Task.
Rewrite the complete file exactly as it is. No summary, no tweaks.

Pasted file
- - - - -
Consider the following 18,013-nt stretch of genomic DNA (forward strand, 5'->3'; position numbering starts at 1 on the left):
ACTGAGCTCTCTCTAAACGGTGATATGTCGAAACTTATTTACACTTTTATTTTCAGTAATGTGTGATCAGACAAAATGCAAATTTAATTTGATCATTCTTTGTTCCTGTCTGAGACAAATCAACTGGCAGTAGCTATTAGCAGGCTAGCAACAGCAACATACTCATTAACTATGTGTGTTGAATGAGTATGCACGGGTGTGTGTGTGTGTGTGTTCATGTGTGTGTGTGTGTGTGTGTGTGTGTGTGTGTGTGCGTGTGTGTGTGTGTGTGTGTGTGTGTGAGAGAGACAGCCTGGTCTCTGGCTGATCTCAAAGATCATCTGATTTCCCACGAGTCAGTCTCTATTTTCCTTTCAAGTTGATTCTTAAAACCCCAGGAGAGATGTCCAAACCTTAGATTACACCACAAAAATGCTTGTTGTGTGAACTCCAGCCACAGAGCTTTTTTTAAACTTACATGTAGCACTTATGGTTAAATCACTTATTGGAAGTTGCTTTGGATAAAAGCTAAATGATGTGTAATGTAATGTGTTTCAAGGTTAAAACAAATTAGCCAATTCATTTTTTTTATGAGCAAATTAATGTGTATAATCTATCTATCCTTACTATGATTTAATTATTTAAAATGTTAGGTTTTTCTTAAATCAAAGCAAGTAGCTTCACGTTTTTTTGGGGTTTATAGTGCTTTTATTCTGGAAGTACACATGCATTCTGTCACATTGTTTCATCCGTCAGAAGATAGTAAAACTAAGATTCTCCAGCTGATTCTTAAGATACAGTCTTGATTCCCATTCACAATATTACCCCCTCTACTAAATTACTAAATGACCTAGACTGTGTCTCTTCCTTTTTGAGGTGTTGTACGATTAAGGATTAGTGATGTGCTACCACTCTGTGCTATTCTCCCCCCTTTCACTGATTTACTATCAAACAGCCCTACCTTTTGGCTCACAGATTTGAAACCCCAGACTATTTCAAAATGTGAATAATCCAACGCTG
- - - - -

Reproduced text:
Consider the following 18,013-nt stretch of genomic DNA (forward strand, 5'->3'; position numbering starts at 1 on the left):
ACTGAGCTCTCTCTAAACGGTGATATGTCGAAACTTATTTACACTTTTATTTTCAGTAATGTGTGATCAGACAAAATGCAAATTTAATTTGATCATTCTTTGTTCCTGTCTGAGACAAATCAACTGGCAGTAGCTATTAGCAGGCTAGCAACAGCAACATACTCATTAACTATGTGTGTTGAATGAGTATGCACGGGTGTGTGTGTGTGTGTGTTCATGTGTGTGTGTGTGTGTGTGTGTGTGTGTGTGTGTGCGTGTGTGTGTGTGTGTGTGTGTGTGTGAGAGAGACAGCCTGGTCTCTGGCTGATCTCAAAGATCATCTGATTTCCCACGAGTCAGTCTCTATTTTCCTTTCAAGTTGATTCTTAAAACCCCAGGAGAGATGTCCAAACCTTAGATTACACCACAAAAATGCTTGTTGTGTGAACTCCAGCCACAGAGCTTTTTTTAAACTTACATGTAGCACTTATGGTTAAATCACTTATTGGAAGTTGCTTTGGATAAAAGCTAAATGATGTGTAATGTAATGTGTTTCAAGGTTAAAACAAATTAGCCAATTCATTTTTTTTATGAGCAAATTAATGTGTATAATCTATCTATCCTTACTATGATTTAATTATTTAAAATGTTAGGTTTTTCTTAAATCAAAGCAAGTAGCTTCACGTTTTTTTGGGGTTTATAGTGCTTTTATTCTGGAAGTACACATGCATTCTGTCACATTGTTTCATCCGTCAGAAGATAGTAAAACTAAGATTCTCCAGCTGATTCTTAAGATACAGTCTTGATTCCCATTCACAATATTACCCCCTCTACTAAATTACTAAATGACCTAGACTGTGTCTCTTCCTTTTTGAGGTGTTGTACGATTAAGGATTAGTGATGTGCTACCACTCTGTGCTATTCTCCCCCCTTTCACTGATTTACTATCAAACAGCCCTACCTTTTGGCTCACAGATTTGAAACCCCAGACTATTTCAAAATGTGAATAATCCAACGCTG